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After Divorce: Cooperating Instead of Clashing

By Neal ThompsonSpecial to The Christian Science Monitor / November 17, 1997



BOSTON

When Beverly Burns and Steve Lindstrom divorced 15 years ago, the Phoenix couple's counselor suggested equal, shared custody of their two daughters, Cindy and Stephanie.

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Ms. Burns fumed at first. She was adamantly against it. She wanted the girls to herself.

Now, she and Mr. Lindstrom live in the same neighborhood. They get together regularly to draw up monthly schedules. They even sing karaoke at annual Thanksgiving dinners together, where Steve and his wife (from whom he recently divorced), Burns's boyfriend of eight years, and all the in-laws converge.

"It gets kind of crazy but it works out OK," Burns says.

More important, Burns is seeing the proof of the experiment as her kids become adults.

"People laugh at us and call us the divorce poster family. But they've turned out just fine," she said.

"Part of your kids' feeling good about themselves is wrapped up in feeling good about their parents. I see too many [divorced] people who, 10 years later, are still stuck. They're still mad, walking around with that hot ball of hate inside. And the kids are still caught in the middle."

Today, marriage counselors and family and divorce experts - and even some family courts - are touting the benefits of such an arrangement. At a time when half the country's marriages eventually end in divorce, some of those experts say it's important for couples to learn how to divorce with grace, and in a manner that does little damage to the children.

What co-parenting means

While there's no set formula, most co-parenting arrangements share common threads: equal time with the kids, equal partnership in decisionmaking, and equitable financial contributions. Co-parenting is also characterized by avoiding marital discord (at least in front of the kids). It is a joint-custody arrangement taken to its most mature level.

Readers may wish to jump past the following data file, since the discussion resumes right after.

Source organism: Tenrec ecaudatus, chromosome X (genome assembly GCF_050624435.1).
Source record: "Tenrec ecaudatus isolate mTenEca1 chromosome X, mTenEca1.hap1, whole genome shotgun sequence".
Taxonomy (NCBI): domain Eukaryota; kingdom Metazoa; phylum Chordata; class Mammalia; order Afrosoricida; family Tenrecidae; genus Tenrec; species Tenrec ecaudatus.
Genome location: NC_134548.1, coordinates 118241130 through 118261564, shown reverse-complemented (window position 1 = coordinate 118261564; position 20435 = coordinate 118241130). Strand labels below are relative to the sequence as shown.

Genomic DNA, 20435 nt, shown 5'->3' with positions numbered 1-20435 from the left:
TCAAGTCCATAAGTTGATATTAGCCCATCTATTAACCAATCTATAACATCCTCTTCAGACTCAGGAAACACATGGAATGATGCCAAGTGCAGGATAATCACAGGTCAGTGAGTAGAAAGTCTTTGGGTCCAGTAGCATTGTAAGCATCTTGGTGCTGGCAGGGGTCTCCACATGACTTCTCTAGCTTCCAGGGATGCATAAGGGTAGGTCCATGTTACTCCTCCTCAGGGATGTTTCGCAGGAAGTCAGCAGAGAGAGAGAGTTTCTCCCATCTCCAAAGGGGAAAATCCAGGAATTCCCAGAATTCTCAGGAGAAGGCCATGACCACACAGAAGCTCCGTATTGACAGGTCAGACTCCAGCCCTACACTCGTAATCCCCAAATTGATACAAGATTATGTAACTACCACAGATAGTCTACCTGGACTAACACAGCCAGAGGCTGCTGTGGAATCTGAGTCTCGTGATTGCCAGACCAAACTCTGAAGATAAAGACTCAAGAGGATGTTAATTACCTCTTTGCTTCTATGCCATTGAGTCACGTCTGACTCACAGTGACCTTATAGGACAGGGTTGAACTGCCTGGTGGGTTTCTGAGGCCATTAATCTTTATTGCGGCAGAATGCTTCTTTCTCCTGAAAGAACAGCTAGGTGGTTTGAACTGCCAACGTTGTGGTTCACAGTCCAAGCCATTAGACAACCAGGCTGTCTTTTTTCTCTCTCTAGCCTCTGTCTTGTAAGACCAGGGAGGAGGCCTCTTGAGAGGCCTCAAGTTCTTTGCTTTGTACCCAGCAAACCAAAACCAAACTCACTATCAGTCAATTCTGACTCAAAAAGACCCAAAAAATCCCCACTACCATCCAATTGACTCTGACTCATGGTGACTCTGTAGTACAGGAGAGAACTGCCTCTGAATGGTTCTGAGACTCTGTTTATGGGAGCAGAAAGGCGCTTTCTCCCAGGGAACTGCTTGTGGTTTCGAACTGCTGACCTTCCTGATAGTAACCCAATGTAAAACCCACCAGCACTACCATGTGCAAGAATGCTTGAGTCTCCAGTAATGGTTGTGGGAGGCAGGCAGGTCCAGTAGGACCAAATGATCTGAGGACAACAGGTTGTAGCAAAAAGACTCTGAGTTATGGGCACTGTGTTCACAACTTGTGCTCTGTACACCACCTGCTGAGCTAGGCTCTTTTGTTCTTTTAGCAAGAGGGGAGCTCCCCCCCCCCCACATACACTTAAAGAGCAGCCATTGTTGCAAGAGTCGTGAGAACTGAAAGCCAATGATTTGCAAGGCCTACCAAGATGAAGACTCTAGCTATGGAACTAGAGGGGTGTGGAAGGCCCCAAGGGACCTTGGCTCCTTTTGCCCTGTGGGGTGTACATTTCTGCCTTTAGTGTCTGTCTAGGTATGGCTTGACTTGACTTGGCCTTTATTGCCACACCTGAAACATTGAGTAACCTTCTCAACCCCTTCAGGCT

Constance Ahrons, a sociologist at the University of Southern California and author of "The Good Divorce," prefers the less emotional term "civilized divorce," or the more technical "limited partnership."

Either way, the key to an amicable divorce is effective communication, Ms. Ahrons says. Not frequent communication, necessarily - and even e-mail is fine, but an acceptance that interaction is inevitable.

"Now people are becoming more aware that they're parents for life," she says.

They're also realizing that when they split, they are divorced for life and destined to bump into one another at graduations, weddings, and even at the birth of their grandchildren.

"It doesn't end," Ahrons says. "There are all sorts of things that bring divorced people back together again, so it behooves us to learn how to do it well."

And if divorce is not done well, a recent study found, the children can suffer profoundly.

In June, psychologist Judith Wallerstein released the findings of a 25-year study of the impacts of divorce on 26 children whose parents split when they were between the ages of 2 and 6. Ms. Wallerstein found that those children - who are now between the ages of 27 and 32 - had less education and lower economic status than their parents, were more likely to abuse drugs and alcohol, and less likely to marry.

Other experts have criticized that study for being too narrow. But even if there were scientific shortcomings, the study does hammer home the point: A bad divorce does not bode well for children.

And it bolsters the case for mitigating the potentially harmful effects of a bad divorce, which become more likely as the number of broken marriages soars.